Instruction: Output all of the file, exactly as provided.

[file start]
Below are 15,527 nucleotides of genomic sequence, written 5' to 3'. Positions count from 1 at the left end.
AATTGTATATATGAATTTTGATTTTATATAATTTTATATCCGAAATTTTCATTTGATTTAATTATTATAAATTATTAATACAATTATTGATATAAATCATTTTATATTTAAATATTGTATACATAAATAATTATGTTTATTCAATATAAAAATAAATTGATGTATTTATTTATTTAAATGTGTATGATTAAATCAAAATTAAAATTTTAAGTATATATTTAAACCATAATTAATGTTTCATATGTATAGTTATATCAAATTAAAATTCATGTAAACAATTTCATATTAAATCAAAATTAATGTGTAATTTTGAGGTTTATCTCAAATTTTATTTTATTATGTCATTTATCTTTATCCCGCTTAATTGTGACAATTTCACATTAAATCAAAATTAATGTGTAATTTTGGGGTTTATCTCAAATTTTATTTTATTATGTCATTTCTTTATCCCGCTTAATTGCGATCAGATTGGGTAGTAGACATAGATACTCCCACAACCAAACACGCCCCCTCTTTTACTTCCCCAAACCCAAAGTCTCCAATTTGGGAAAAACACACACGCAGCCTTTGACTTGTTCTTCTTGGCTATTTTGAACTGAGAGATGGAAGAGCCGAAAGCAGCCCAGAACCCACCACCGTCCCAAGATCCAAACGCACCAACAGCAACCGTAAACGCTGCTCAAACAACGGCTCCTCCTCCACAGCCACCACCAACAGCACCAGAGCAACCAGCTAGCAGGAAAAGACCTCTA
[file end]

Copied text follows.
Below are 15,527 nucleotides of genomic sequence, written 5' to 3'. Positions count from 1 at the left end.
AATTGTATATATGAATTTTGATTTTATATAATTTTATATCCGAAATTTTCATTTGATTTAATTATTATAAATTATTAATACAATTATTGATATAAATCATTTTATATTTAAATATTGTATACATAAATAATTATGTTTATTCAATATAAAAATAAATTGATGTATTTATTTATTTAAATGTGTATGATTAAATCAAAATTAAAATTTTAAGTATATATTTAAACCATAATTAATGTTTCATATGTATAGTTATATCAAATTAAAATTCATGTAAACAATTTCATATTAAATCAAAATTAATGTGTAATTTTGAGGTTTATCTCAAATTTTATTTTATTATGTCATTTATCTTTATCCCGCTTAATTGTGACAATTTCACATTAAATCAAAATTAATGTGTAATTTTGGGGTTTATCTCAAATTTTATTTTATTATGTCATTTCTTTATCCCGCTTAATTGCGATCAGATTGGGTAGTAGACATAGATACTCCCACAACCAAACACGCCCCCTCTTTTACTTCCCCAAACCCAAAGTCTCCAATTTGGGAAAAACACACACGCAGCCTTTGACTTGTTCTTCTTGGCTATTTTGAACTGAGAGATGGAAGAGCCGAAAGCAGCCCAGAACCCACCACCGTCCCAAGATCCAAACGCACCAACAGCAACCGTAAACGCTGCTCAAACAACGGCTCCTCCTCCACAGCCACCACCAACAGCACCAGAGCAACCAGCTAGCAGGAAAAGACCTCTA